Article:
Some soup basics from the Culinary Institute

Wednesday, October 16, 2002

HYDE PARK, N.Y. -- Although the methods for making different soups vary, general guidelines apply to almost all soups. From ingredient and equipment selection to cooking, storing and serving, basic principles can help create delicious soups.

First principle: The best soups are made from the finest available ingredients. Because soups are mostly liquid, the flavor of a soup's liquid will strongly influence its overall flavor -- so begin with a homemade broth to define a soup's fragrance.

If time or resources don't allow for a homemade broth, commercially prepared broths and soup bases can be convenient time savers and can also yield a delicious finished product.

Depending on the soup, you can use a commercial product as is, or you may choose to fortify and enhance its flavor first by simmering it with fresh aromatic ingredients, such as herbs and vegetables.

Broths are a liquid essence of flavor, and the best broths are made from the most flavorful meats, fish, vegetables and aromatics. Meat cuts from the more exercised parts of the animal, such as the neck, shank, chuck or bottom round, will have a more pronounced flavor. Stewing hens, rather than young birds, are best for chicken-based soups.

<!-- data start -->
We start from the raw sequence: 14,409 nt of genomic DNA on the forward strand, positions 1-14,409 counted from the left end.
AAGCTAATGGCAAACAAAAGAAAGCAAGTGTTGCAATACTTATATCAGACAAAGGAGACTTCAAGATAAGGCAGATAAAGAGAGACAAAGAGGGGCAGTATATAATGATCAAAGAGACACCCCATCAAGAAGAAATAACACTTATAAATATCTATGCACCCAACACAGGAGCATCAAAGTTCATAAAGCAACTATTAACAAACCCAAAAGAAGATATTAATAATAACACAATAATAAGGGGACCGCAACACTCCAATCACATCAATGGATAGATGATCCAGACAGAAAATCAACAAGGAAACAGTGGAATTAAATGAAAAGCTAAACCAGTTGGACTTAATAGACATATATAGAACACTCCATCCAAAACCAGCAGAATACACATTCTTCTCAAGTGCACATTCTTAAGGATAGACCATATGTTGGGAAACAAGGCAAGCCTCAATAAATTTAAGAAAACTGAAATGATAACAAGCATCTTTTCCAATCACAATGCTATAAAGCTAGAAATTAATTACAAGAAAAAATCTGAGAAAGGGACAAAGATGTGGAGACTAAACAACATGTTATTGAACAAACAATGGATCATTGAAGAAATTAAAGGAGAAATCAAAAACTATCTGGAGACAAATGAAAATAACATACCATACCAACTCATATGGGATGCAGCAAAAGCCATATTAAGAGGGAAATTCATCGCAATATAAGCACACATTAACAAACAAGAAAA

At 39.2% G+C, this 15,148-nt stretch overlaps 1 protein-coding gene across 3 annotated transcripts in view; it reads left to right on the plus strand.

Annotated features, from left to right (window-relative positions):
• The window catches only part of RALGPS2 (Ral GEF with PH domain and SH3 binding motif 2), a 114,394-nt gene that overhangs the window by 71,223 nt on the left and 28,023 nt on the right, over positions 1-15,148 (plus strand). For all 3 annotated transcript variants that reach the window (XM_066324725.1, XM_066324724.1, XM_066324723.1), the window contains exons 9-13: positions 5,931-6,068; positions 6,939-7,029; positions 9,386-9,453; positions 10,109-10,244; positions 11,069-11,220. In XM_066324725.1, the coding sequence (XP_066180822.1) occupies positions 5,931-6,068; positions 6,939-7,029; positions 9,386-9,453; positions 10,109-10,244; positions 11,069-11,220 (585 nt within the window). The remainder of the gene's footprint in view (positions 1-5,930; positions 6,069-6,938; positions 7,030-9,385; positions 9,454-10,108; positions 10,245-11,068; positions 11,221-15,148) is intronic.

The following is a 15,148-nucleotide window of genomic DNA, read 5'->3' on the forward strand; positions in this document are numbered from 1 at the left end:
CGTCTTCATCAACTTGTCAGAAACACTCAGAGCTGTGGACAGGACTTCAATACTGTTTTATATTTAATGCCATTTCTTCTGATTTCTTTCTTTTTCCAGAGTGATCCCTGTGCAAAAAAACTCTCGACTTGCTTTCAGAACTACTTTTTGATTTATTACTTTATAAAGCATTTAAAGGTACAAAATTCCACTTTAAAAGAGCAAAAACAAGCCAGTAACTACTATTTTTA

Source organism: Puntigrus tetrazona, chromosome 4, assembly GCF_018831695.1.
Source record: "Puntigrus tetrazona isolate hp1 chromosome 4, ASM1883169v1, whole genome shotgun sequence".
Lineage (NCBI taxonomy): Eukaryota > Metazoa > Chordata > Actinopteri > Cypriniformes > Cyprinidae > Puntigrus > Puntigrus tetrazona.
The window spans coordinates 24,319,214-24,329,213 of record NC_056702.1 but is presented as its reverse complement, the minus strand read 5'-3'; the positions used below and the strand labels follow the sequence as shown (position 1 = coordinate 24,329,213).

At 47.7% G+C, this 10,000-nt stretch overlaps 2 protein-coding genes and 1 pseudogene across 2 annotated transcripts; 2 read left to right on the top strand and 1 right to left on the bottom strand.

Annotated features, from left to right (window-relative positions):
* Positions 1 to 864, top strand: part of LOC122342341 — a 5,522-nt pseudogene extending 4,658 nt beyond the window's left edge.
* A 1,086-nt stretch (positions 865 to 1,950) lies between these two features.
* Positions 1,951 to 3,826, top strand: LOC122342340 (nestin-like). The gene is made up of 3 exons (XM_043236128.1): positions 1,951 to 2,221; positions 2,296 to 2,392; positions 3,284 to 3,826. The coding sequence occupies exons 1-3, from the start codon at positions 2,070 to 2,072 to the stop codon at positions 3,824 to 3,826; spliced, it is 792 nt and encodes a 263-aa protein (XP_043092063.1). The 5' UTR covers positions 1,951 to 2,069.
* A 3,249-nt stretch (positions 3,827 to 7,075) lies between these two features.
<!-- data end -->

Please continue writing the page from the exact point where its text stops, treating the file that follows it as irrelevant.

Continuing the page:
Fish or shellfish should always be fresh. Generally, it is best to use lean, white-fleshed fish, such as sole, halibut, cod or flounder. Rich, oily fish, such as salmon and tuna, tend to lose freshness when their delicate oils are subjected to high temperatures for short time periods. Shellfish should be cooked in their shells in a small amount of liquid.

Vegetables broths can be made from any favorite combination of vegetables. You can combine a selection of wholesome trimmings from a variety of root vegetables to make a flavorful vegetable broth.

To make a basic broth, combine about 5 pounds of meat, poultry or fish with 8 cups of cool water in a tall pot. (Add a little more water during cooking to keep ingredients completely submerged.)

Bring the broth to a slow simmer over low heat, skim frequently, and simmer, along with a selection of spices, herbs, salt, and pepper, until flavorful (usually 30 minutes for fish, 3 hours for poultry, and 4 hours for meats).

For a vegetable broth, clean and chop about 6 pounds of vegetables (nearly 8 cups), season, and simmer for about 1 hour, or until richly flavored.

After the broth finishes simmering, strain it through a sieve or colander into a metal or glass bowl (plastic will insulate the broth and prevent rapid cooling). Set the bowl in a sink or large bowl with ice water, and stir the broth from time to time to speed cooling. Cover and refrigerate broths for up to three days, or place in freezer containers for up to six weeks.

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